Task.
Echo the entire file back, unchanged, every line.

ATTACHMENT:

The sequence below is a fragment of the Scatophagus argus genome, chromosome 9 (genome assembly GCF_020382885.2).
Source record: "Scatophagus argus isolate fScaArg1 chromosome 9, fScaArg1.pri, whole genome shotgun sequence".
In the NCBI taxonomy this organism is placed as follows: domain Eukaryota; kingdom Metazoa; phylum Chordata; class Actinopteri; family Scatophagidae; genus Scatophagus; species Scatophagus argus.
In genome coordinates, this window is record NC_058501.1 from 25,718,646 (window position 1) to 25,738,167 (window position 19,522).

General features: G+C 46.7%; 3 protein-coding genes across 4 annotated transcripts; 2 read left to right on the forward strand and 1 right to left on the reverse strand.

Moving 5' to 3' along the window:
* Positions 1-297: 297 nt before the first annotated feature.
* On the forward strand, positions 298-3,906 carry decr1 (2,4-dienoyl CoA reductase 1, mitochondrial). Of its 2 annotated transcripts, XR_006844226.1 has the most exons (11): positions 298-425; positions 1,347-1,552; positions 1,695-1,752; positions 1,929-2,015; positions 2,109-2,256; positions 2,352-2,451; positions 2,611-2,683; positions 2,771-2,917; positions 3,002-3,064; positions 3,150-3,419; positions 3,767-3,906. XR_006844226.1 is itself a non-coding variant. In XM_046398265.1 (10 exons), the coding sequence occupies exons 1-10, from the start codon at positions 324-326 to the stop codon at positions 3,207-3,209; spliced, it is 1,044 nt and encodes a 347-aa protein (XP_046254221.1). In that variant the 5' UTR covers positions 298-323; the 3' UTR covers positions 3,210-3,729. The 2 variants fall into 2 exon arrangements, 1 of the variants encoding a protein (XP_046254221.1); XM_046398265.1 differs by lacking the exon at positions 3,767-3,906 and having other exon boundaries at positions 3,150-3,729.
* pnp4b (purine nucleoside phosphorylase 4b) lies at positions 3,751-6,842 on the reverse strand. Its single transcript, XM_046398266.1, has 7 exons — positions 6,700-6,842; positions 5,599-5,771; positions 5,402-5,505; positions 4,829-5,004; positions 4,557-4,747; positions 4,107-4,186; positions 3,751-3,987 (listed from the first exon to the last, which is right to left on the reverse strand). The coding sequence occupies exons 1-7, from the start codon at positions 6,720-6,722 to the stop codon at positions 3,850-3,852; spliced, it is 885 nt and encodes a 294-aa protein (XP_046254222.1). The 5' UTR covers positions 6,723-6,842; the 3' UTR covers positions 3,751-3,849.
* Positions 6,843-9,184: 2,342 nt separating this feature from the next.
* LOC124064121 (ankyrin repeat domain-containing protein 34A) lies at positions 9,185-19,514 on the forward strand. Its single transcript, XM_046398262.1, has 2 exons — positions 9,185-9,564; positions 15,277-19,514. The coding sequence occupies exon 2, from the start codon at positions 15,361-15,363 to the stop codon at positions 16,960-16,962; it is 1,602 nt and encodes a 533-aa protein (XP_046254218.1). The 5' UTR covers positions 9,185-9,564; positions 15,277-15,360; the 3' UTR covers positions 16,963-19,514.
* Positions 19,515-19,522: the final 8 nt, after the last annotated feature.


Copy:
The sequence below is a fragment of the Scatophagus argus genome, chromosome 9 (genome assembly GCF_020382885.2).
Source record: "Scatophagus argus isolate fScaArg1 chromosome 9, fScaArg1.pri, whole genome shotgun sequence".
In the NCBI taxonomy this organism is placed as follows: domain Eukaryota; kingdom Metazoa; phylum Chordata; class Actinopteri; family Scatophagidae; genus Scatophagus; species Scatophagus argus.
In genome coordinates, this window is record NC_058501.1 from 25,718,646 (window position 1) to 25,738,167 (window position 19,522).

General features: G+C 46.7%; 3 protein-coding genes across 4 annotated transcripts; 2 read left to right on the forward strand and 1 right to left on the reverse strand.

Moving 5' to 3' along the window:
* Positions 1-297: 297 nt before the first annotated feature.
* On the forward strand, positions 298-3,906 carry decr1 (2,4-dienoyl CoA reductase 1, mitochondrial). Of its 2 annotated transcripts, XR_006844226.1 has the most exons (11): positions 298-425; positions 1,347-1,552; positions 1,695-1,752; positions 1,929-2,015; positions 2,109-2,256; positions 2,352-2,451; positions 2,611-2,683; positions 2,771-2,917; positions 3,002-3,064; positions 3,150-3,419; positions 3,767-3,906. XR_006844226.1 is itself a non-coding variant. In XM_046398265.1 (10 exons), the coding sequence occupies exons 1-10, from the start codon at positions 324-326 to the stop codon at positions 3,207-3,209; spliced, it is 1,044 nt and encodes a 347-aa protein (XP_046254221.1). In that variant the 5' UTR covers positions 298-323; the 3' UTR covers positions 3,210-3,729. The 2 variants fall into 2 exon arrangements, 1 of the variants encoding a protein (XP_046254221.1); XM_046398265.1 differs by lacking the exon at positions 3,767-3,906 and having other exon boundaries at positions 3,150-3,729.
* pnp4b (purine nucleoside phosphorylase 4b) lies at positions 3,751-6,842 on the reverse strand. Its single transcript, XM_046398266.1, has 7 exons — positions 6,700-6,842; positions 5,599-5,771; positions 5,402-5,505; positions 4,829-5,004; positions 4,557-4,747; positions 4,107-4,186; positions 3,751-3,987 (listed from the first exon to the last, which is right to left on the reverse strand). The coding sequence occupies exons 1-7, from the start codon at positions 6,720-6,722 to the stop codon at positions 3,850-3,852; spliced, it is 885 nt and encodes a 294-aa protein (XP_046254222.1). The 5' UTR covers positions 6,723-6,842; the 3' UTR covers positions 3,751-3,849.
* Positions 6,843-9,184: 2,342 nt separating this feature from the next.
* LOC124064121 (ankyrin repeat domain-containing protein 34A) lies at positions 9,185-19,514 on the forward strand. Its single transcript, XM_046398262.1, has 2 exons — positions 9,185-9,564; positions 15,277-19,514. The coding sequence occupies exon 2, from the start codon at positions 15,361-15,363 to the stop codon at positions 16,960-16,962; it is 1,602 nt and encodes a 533-aa protein (XP_046254218.1). The 5' UTR covers positions 9,185-9,564; positions 15,277-15,360; the 3' UTR covers positions 16,963-19,514.
* Positions 19,515-19,522: the final 8 nt, after the last annotated feature.